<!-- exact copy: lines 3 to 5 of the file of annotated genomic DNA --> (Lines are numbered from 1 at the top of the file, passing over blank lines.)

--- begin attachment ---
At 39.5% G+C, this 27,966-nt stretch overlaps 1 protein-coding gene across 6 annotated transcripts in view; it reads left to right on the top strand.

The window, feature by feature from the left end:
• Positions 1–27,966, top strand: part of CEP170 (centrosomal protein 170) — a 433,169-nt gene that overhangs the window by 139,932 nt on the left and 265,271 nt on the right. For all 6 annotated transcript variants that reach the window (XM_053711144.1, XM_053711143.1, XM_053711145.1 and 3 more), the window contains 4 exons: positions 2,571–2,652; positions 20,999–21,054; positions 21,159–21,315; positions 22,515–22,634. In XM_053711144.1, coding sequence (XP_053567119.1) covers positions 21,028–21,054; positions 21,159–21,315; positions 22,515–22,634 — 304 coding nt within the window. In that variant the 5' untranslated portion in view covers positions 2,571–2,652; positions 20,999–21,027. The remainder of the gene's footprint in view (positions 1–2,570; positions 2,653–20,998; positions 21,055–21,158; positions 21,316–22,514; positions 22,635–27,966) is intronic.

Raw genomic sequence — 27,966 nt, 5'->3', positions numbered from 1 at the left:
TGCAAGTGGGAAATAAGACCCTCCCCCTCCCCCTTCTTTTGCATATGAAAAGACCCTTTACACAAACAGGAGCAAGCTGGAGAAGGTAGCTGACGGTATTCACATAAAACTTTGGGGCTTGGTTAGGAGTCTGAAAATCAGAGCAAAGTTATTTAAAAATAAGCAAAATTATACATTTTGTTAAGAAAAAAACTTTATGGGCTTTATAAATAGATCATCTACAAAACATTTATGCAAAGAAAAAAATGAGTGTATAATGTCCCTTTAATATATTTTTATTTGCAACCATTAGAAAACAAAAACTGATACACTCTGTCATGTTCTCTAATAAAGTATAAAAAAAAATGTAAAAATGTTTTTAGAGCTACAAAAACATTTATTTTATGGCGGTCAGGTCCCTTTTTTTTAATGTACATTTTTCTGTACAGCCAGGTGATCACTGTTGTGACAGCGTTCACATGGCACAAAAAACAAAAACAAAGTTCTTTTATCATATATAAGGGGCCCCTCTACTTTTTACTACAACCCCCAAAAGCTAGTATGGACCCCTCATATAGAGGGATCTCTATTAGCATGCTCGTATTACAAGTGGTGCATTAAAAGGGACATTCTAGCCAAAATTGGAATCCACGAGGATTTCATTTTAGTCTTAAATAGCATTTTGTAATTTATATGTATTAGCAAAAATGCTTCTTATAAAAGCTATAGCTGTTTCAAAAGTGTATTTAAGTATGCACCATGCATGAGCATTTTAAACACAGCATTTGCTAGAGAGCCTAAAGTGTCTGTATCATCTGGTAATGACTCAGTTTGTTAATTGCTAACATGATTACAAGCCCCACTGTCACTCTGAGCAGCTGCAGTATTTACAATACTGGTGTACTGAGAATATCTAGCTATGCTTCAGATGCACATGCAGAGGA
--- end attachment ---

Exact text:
• Positions 1–27,966, top strand: part of CEP170 (centrosomal protein 170) — a 433,169-nt gene that overhangs the window by 139,932 nt on the left and 265,271 nt on the right. For all 6 annotated transcript variants that reach the window (XM_053711144.1, XM_053711143.1, XM_053711145.1 and 3 more), the window contains 4 exons: positions 2,571–2,652; positions 20,999–21,054; positions 21,159–21,315; positions 22,515–22,634. In XM_053711144.1, coding sequence (XP_053567119.1) covers positions 21,028–21,054; positions 21,159–21,315; positions 22,515–22,634 — 304 coding nt within the window. In that variant the 5' untranslated portion in view covers positions 2,571–2,652; positions 20,999–21,027. The remainder of the gene's footprint in view (positions 1–2,570; positions 2,653–20,998; positions 21,055–21,158; positions 21,316–22,514; positions 22,635–27,966) is intronic.

Raw genomic sequence — 27,966 nt, 5'->3', positions numbered from 1 at the left:
TGCAAGTGGGAAATAAGACCCTCCCCCTCCCCCTTCTTTTGCATATGAAAAGACCCTTTACACAAACAGGAGCAAGCTGGAGAAGGTAGCTGACGGTATTCACATAAAACTTTGGGGCTTGGTTAGGAGTCTGAAAATCAGAGCAAAGTTATTTAAAAATAAGCAAAATTATACATTTTGTTAAGAAAAAAACTTTATGGGCTTTATAAATAGATCATCTACAAAACATTTATGCAAAGAAAAAAATGAGTGTATAATGTCCCTTTAATATATTTTTATTTGCAACCATTAGAAAACAAAAACTGATACACTCTGTCATGTTCTCTAATAAAGTATAAAAAAAAATGTAAAAATGTTTTTAGAGCTACAAAAACATTTATTTTATGGCGGTCAGGTCCCTTTTTTTTAATGTACATTTTTCTGTACAGCCAGGTGATCACTGTTGTGACAGCGTTCACATGGCACAAAAAACAAAAACAAAGTTCTTTTATCATATATAAGGGGCCCCTCTACTTTTTACTACAACCCCCAAAAGCTAGTATGGACCCCTCATATAGAGGGATCTCTATTAGCATGCTCGTATTACAAGTGGTGCATTAAAAGGGACATTCTAGCCAAAATTGGAATCCACGAGGATTTCATTTTAGTCTTAAATAGCATTTTGTAATTTATATGTATTAGCAAAAATGCTTCTTATAAAAGCTATAGCTGTTTCAAAAGTGTATTTAAGTATGCACCATGCATGAGCATTTTAAACACAGCATTTGCTAGAGAGCCTAAAGTGTCTGTATCATCTGGTAATGACTCAGTTTGTTAATTGCTAACATGATTACAAGCCCCACTGTCACTCTGAGCAGCTGCAGTATTTACAATACTGGTGTACTGAGAATATCTAGCTATGCTTCAGATGCACATGCAGAGGA